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Allan Powell: 'Free lunches' cost the taxpayers

September 21, 2011|By ALLAN POWELL

Each of us at one time or another has heard the pronouncement that "there is no such thing as a free lunch."

However, Pulitzer Prize-winning investigative reporter David Cay Johnson, in "Free Lunch," provides abundant evidence that there are many getting just that. Eventually, the bill has to be paid by someone, and the taxpayer is that someone. To reinforce the point, Johnston's subtitle is, "How The Wealthiest Americans Enrich Themselves At Government Expense (And Stick You With The Bill)."

His first account describes how Bandon Dunes, a very plush golf course developed along Oregon's Pacific Coast, was the pattern followed throughout his book. He writes, "This is our story, not of one free lunch, but of many banquets at which billions and billions of your dollars are being served to the richest among us." Mike Keiser, a Chicago businessman, was able to secure four subsidies that enabled him to create a very-spacious playground that is now being visited by thousands of corporate officers and guests transported by corporate jets.

Johnston makes it clear throughout that the subsidies are awarded by city, state and federal agencies using tax money paid by citizens who might never visit a golf course, basketball arena, or football or baseball stadium. Moreover, there are cases in which public parks and private homes are savaged to enhance the wealthy who profess to be staunch supporters of "free" markets and opponents of government "giveaways." Indeed, this whole history is one of greed thinly veiled by rank hypocrisy. A glance at several cases used by Johnston will illustrate how the "free lunch" system of "corporate socialism" works.

The system is not hidden; it is openly praised by all of the participants. In 2000, George W. Bush, then a candidate for the presidency, announced at a Waldorf Astoria dinner of the "haves and the have mores" that "some people call you the elite. I call you my base."

George Steinbrenner, late owner of the New York Yankees, was especially adept at getting financial favors with the help of well-positioned political friends. Not one for small play, he manipulated his way to the transfer of two small public parks to be used as the site for a new stadium. The public share of this cost was estimated at $600 million.

This transfer of benefits from the many to the few was a switch of public property into private ownership. This has happened in other large cities and was accompanied by a reduction of funds that resulted in the deterioration of city parks. To provide a cover of respectability to these land grabs, the proponents of minimal government had a fully developed ideology to dispose of public parks completely. The Cato Institute, a well known right-wing think tank, called for "the outright abolition of public ownership and transfer of the parks to private parties." Steinbrenner, like most "corporate socialists," actually got a "free banquet."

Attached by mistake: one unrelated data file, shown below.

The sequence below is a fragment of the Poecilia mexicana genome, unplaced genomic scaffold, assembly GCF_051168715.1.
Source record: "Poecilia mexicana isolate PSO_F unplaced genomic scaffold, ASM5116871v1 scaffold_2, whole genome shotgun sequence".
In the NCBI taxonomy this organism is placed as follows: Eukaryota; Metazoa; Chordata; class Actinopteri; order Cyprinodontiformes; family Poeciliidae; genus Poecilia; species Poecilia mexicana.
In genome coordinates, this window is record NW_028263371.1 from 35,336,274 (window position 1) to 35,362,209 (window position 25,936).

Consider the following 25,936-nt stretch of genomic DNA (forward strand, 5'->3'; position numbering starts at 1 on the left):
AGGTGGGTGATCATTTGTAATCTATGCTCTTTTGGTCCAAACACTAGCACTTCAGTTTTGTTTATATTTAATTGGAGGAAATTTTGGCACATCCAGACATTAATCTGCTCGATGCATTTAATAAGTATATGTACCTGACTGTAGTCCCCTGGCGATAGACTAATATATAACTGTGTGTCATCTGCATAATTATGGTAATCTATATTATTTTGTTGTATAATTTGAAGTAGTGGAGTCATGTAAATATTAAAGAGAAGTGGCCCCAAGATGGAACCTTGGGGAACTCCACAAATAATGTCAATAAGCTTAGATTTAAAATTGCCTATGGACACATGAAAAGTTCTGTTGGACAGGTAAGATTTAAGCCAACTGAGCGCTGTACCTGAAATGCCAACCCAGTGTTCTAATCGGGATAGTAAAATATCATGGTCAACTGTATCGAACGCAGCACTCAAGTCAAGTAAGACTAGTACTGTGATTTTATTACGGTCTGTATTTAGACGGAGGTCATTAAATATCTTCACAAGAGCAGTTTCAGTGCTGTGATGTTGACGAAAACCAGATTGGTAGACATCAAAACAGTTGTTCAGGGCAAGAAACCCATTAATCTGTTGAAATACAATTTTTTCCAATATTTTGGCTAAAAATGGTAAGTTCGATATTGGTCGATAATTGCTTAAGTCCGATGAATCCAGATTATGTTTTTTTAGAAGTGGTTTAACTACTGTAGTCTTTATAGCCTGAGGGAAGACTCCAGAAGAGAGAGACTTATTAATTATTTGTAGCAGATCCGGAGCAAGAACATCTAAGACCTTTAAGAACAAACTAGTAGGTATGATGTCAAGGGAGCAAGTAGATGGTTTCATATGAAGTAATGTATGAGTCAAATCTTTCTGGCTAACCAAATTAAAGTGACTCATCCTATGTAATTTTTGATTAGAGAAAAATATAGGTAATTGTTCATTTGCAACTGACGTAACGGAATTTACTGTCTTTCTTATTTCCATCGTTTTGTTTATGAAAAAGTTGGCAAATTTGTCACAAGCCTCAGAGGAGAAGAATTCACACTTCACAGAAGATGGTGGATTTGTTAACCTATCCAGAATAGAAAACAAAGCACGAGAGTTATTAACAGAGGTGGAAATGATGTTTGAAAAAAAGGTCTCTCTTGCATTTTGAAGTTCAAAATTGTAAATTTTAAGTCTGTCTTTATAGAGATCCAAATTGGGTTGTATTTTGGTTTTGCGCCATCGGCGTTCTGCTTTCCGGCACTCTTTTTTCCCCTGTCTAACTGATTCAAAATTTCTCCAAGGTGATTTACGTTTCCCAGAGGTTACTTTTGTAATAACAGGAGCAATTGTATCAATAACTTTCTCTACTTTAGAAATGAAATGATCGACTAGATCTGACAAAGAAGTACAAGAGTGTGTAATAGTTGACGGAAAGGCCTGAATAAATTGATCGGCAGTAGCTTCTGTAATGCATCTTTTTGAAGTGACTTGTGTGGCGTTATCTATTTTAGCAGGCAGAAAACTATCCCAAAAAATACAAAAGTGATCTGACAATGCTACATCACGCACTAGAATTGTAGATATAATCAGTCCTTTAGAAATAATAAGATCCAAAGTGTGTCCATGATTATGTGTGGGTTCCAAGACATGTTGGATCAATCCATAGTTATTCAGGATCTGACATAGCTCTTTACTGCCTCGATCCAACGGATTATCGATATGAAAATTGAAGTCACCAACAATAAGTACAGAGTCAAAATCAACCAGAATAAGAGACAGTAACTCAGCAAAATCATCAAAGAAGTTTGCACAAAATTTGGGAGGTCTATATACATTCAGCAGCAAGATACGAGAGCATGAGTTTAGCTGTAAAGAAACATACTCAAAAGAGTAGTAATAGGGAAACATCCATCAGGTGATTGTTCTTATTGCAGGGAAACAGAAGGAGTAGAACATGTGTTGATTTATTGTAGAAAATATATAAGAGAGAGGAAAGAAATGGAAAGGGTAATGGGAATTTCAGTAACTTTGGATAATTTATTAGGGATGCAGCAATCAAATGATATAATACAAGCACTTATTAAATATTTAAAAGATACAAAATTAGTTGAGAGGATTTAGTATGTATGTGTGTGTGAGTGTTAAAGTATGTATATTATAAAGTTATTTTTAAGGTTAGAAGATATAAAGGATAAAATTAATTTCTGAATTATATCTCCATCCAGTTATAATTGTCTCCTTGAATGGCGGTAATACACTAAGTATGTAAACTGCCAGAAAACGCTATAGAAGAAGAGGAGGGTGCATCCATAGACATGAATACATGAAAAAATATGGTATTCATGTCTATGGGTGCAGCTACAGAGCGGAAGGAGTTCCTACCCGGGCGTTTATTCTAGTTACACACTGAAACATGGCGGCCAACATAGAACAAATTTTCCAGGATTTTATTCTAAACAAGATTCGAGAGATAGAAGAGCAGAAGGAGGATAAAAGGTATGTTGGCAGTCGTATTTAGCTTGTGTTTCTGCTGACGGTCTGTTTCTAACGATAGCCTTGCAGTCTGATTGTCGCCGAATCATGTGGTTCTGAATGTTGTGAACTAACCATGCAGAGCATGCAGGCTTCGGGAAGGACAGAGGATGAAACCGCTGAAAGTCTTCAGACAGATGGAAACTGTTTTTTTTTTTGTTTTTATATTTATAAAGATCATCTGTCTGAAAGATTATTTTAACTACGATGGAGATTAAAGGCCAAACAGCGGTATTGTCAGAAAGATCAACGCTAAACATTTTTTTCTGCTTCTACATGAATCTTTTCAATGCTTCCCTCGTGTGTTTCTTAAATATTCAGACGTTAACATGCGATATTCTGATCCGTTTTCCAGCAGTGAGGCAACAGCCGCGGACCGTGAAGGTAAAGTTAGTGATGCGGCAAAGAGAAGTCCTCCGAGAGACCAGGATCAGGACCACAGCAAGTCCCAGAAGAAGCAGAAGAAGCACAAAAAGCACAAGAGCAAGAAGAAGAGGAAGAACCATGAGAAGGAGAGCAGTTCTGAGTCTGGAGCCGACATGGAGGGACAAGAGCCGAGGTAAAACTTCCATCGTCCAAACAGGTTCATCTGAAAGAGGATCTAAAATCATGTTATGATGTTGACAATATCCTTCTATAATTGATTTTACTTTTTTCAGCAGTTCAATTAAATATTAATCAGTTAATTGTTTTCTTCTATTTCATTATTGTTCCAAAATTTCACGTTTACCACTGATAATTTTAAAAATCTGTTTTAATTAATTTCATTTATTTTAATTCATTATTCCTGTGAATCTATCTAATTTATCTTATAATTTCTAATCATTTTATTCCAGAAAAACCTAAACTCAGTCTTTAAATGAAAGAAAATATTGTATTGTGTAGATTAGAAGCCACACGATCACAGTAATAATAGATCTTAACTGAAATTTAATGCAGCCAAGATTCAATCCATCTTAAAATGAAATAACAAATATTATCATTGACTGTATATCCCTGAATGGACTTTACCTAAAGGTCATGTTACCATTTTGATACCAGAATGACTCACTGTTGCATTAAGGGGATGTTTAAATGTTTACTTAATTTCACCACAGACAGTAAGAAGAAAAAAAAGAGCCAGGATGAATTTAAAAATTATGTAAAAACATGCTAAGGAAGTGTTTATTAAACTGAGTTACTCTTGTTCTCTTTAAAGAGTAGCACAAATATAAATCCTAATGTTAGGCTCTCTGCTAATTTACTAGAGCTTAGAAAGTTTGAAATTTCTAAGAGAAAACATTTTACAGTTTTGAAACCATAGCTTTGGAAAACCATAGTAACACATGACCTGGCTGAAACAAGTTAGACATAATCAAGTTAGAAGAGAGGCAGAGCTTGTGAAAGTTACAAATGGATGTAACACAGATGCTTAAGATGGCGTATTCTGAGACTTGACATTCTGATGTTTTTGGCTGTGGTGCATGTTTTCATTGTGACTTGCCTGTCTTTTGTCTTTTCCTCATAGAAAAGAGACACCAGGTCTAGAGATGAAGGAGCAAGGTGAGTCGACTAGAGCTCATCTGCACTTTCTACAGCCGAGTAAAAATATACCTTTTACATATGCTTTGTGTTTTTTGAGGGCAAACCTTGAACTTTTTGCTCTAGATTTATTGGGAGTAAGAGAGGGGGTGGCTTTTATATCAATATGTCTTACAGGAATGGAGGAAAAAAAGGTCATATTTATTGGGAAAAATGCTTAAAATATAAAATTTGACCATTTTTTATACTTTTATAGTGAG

There is usually a sad and tragic human interest story attached to these swaps and subsidies that wrenches one's heart. Many hard-working people get crushed and left behind. One such case was that of Kim Blankenship, who owned a small auto and truck repair shop in Toledo, Ohio. Unfortunately, the site of her small shop was adjacent to the land on which Chrysler was planning to expand their Jeep plant — an investment of $1.2 billion. No less than 82 homes and 16 small businesses were sacrificed to "progress," including Blankenship's property. Many of the homes were classed as slums as a means to possess and destroy.

Enraged at the loss of her business, Blankenship sued and the case eventually worked its way to the Supreme Court. A majority opinion ruled that she had no standing to sue because she could not show "any judicially cognizable harm." The fact that her business earnings dropping from $25,000 to $2,000 a month was not a "judicially cognizable harm" seemed strange logic to Blankenship.

Sporting goods dealers Cabela's, Bass Pro, Gander Mountain and Walmart have used the same formula for success. (Fairness requires the mention that Gander Mountain has ceased the quest for the "free lunch.") Representatives of Cabela's went to Hamburg, Pa., to meet with town officers to negotiate the possibility of building a huge sporting goods store there. As the consummate promoters, they made it clear that they would consider other locations if appropriate incentives — such as subsidies and tax benefits in the millions of dollars — were not offered.

Few community politicians could resist paying "tribute" and were seduced by the promise of all the huge store could offer to a small town. Negative side effects were minimized. Jim Weaknecht, owner of a "mom and pop" sporting goods store, was driven out of business. He is now employed as a manager of a grocery store, and his wife has two part-time jobs to support their family. Jim is naturally angry. His complaint is understandable: "This is not free enterprise. They are not building their business by their own means whatsoever. They are using the government for their own benefit."

It is amazing how many "rugged individualists" who profess to be lovers of the "free market" actually are on the take for a "free lunch."

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Allan Powell is a professor emeritus of philosophy at Hagerstown Community College.

    

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